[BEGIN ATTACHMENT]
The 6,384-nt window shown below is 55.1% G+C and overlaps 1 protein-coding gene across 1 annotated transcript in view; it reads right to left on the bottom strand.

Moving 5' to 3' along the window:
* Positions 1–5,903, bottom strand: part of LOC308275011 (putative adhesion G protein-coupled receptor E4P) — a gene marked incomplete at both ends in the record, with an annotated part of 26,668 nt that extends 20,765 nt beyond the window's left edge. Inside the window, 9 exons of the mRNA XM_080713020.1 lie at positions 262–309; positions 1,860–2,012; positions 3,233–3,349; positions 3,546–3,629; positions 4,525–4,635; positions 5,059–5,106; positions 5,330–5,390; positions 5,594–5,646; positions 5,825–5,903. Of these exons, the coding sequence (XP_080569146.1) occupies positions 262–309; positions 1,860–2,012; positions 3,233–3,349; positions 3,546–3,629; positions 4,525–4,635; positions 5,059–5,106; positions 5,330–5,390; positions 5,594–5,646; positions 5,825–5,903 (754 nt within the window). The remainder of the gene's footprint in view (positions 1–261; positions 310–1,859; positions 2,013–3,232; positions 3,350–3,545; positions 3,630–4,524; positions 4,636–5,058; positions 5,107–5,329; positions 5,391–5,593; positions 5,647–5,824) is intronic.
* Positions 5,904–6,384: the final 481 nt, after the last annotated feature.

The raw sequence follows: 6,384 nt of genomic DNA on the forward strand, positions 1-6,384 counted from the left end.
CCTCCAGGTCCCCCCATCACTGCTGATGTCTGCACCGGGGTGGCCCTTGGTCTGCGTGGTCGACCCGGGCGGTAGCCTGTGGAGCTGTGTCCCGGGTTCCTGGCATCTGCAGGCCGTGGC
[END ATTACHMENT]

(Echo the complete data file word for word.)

The 6,384-nt window shown below is 55.1% G+C and overlaps 1 protein-coding gene across 1 annotated transcript in view; it reads right to left on the bottom strand.

Moving 5' to 3' along the window:
* Positions 1–5,903, bottom strand: part of LOC308275011 (putative adhesion G protein-coupled receptor E4P) — a gene marked incomplete at both ends in the record, with an annotated part of 26,668 nt that extends 20,765 nt beyond the window's left edge. Inside the window, 9 exons of the mRNA XM_080713020.1 lie at positions 262–309; positions 1,860–2,012; positions 3,233–3,349; positions 3,546–3,629; positions 4,525–4,635; positions 5,059–5,106; positions 5,330–5,390; positions 5,594–5,646; positions 5,825–5,903. Of these exons, the coding sequence (XP_080569146.1) occupies positions 262–309; positions 1,860–2,012; positions 3,233–3,349; positions 3,546–3,629; positions 4,525–4,635; positions 5,059–5,106; positions 5,330–5,390; positions 5,594–5,646; positions 5,825–5,903 (754 nt within the window). The remainder of the gene's footprint in view (positions 1–261; positions 310–1,859; positions 2,013–3,232; positions 3,350–3,545; positions 3,630–4,524; positions 4,636–5,058; positions 5,107–5,329; positions 5,391–5,593; positions 5,647–5,824) is intronic.
* Positions 5,904–6,384: the final 481 nt, after the last annotated feature.

The raw sequence follows: 6,384 nt of genomic DNA on the forward strand, positions 1-6,384 counted from the left end.
CCTCCAGGTCCCCCCATCACTGCTGATGTCTGCACCGGGGTGGCCCTTGGTCTGCGTGGTCGACCCGGGCGGTAGCCTGTGGAGCTGTGTCCCGGGTTCCTGGCATCTGCAGGCCGTGGC